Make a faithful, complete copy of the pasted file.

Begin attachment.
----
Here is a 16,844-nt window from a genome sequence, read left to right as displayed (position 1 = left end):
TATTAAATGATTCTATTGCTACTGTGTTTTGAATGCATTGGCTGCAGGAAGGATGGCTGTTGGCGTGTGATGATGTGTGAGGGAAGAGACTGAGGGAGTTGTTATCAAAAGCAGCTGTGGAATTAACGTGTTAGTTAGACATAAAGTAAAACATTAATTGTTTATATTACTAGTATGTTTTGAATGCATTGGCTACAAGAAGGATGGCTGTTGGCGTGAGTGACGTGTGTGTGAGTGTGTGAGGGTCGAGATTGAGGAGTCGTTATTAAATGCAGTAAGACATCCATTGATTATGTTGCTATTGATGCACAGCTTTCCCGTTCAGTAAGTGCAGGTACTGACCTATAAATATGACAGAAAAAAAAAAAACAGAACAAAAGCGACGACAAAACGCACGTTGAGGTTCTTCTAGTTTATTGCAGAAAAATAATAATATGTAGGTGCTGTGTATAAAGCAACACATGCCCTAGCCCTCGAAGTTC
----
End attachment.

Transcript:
Here is a 16,844-nt window from a genome sequence, read left to right as displayed (position 1 = left end):
TATTAAATGATTCTATTGCTACTGTGTTTTGAATGCATTGGCTGCAGGAAGGATGGCTGTTGGCGTGTGATGATGTGTGAGGGAAGAGACTGAGGGAGTTGTTATCAAAAGCAGCTGTGGAATTAACGTGTTAGTTAGACATAAAGTAAAACATTAATTGTTTATATTACTAGTATGTTTTGAATGCATTGGCTACAAGAAGGATGGCTGTTGGCGTGAGTGACGTGTGTGTGAGTGTGTGAGGGTCGAGATTGAGGAGTCGTTATTAAATGCAGTAAGACATCCATTGATTATGTTGCTATTGATGCACAGCTTTCCCGTTCAGTAAGTGCAGGTACTGACCTATAAATATGACAGAAAAAAAAAAAACAGAACAAAAGCGACGACAAAACGCACGTTGAGGTTCTTCTAGTTTATTGCAGAAAAATAATAATATGTAGGTGCTGTGTATAAAGCAACACATGCCCTAGCCCTCGAAGTTC